Across town or across the country, it’s tough to look after an aging parent when you left the nest years ago. But sometimes, moving home or having elderly parents move in with you simply isn’t an option and you’re left to navigate caring from hundreds or thousands of miles away.
It’s not an uncommon problem: It’s estimated there are as many as 7 million long-distance caregivers in the U.S. Thankfully, technology is making his challenging dynamic much easier to manage. If you’re a long-distance caregiver, here are four high-tech solutions you should be using.
The best way to keep tabs on your senior parent’s health is to talk regularly. While chatting on the phone is nice, but it doesn’t offer much insight into a person’s well-being. Video chat services like Skype, on the other hand, let you see a loved one’s face, making it easier to tell if she’s feeling unwell or upset.There are plenty of free video chat services on the market so you can converse without worrying about running up the phone bill on either end. If your parent isn’t quite tech-savvy, there are easy-to-use video chat devices designed to make this technology accessible to senior users.
If you’re wondering if automatic fall detection is an important tool to have in your long-distance caregiving arsenal, consider this: Falls are the leading cause of fatal injuries for the elderly in the U.S., with one in four seniors over the age of 65 falling annually. Over 27,000 seniors will die from falling every year, and another 800,000 will be treated for fall-related injuries. With automatic fall detection, you can be alerted if your elderly parent falls and is unable to get up. Most fall detection sensors come with a feature that automatically calls emergency services when there’s no movement following a fall, so you can rest assured your loved one will get help as quickly as possible.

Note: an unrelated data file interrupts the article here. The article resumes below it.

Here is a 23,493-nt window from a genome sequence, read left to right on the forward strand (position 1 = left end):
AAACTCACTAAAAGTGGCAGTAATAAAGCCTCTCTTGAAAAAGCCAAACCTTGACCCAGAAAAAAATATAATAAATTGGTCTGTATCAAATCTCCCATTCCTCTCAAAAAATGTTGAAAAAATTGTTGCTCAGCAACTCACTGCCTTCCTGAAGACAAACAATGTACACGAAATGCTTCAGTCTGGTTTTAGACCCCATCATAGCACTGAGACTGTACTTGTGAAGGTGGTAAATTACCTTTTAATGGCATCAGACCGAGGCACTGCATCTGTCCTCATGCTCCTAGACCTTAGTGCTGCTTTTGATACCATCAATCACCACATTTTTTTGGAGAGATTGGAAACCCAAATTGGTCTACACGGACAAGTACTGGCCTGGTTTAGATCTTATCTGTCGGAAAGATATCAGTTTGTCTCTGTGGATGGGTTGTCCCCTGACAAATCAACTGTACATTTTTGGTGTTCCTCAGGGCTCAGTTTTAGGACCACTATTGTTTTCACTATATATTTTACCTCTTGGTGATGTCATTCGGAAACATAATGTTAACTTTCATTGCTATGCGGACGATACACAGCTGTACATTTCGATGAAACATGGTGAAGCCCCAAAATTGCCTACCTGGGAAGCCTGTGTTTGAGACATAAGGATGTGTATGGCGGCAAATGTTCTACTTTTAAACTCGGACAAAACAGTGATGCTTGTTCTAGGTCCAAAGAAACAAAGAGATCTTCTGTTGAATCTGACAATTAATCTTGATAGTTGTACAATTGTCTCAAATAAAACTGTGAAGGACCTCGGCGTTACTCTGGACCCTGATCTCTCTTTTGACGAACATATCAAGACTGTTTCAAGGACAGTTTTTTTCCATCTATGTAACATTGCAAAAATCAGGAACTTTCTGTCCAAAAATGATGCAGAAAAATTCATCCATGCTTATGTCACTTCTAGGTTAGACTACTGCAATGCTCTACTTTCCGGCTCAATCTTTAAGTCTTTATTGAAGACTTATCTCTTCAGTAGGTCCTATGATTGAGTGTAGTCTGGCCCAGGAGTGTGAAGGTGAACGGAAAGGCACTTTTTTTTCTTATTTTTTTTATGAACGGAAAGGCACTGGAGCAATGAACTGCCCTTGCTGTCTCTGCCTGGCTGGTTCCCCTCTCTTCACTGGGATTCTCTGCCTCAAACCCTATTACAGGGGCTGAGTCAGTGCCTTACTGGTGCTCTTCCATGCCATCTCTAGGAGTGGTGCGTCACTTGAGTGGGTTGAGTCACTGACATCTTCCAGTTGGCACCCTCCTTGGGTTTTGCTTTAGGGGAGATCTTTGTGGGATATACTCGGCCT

Smart House Technology
The technology behind smart homes is complex, but the concept is simple: A smart home lets you control basic home functions like temperature, lighting, entertainment, and security systems through devices like phones or tablets. In more advanced systems, the technology can even learn residents’ habits and take anticipatory action.
For seniors, smart technology means a big improvement in everyday convenience. No more fumbling for a light switch during a late-night bathroom trip or walking across the house to make sure the front door is locked.
For seniors’ caregivers, it means major peace of mind about a loved one’s safety. Motion detectors let you know if an elderly parent hasn’t gotten out of bed or if she left the house and hasn’t returned. Smart pill dispensers use auditory and visual cues to remind seniors when a medication is due and let caregivers know if a dose is missed. Smart home technology can even be paired with wearable sensors to provide live data on a fragile senior’s vital signs, sleep patterns, and activity level.
Web-Based Domestic Help
Not every long-distance caregiving problem can be solved with technology alone; however, even in those instances technology is a helpful tool for finding the right solution. Caregivers can easily find personal help for their elderly parent by using web-based hiring services for domestic helpers.
A number of websites make it simple to hire trustworthy services for your parents from afar. You can find professionals to provide help with housekeeping, lawn care, rides to appointments and social outings, among others. If your parent has a beloved pet that she’s struggling to keep up with, you can even hire in-home pet care to help with walks, grooming, and vet appointments. If you’re looking to hire a helper for your elderly parent, consult reviews from prior clients to find someone you can trust.
Being a caregiver for an elderly parent is hard no matter where you are. Looking after a loved one’s well being from a distance adds its own unique set of challenges, but modern caregivers have more opportunities than ever to maximize the depth and quality of their involvement thanks to these innovative technologies.
Written By Maria Villeza from Elder Impact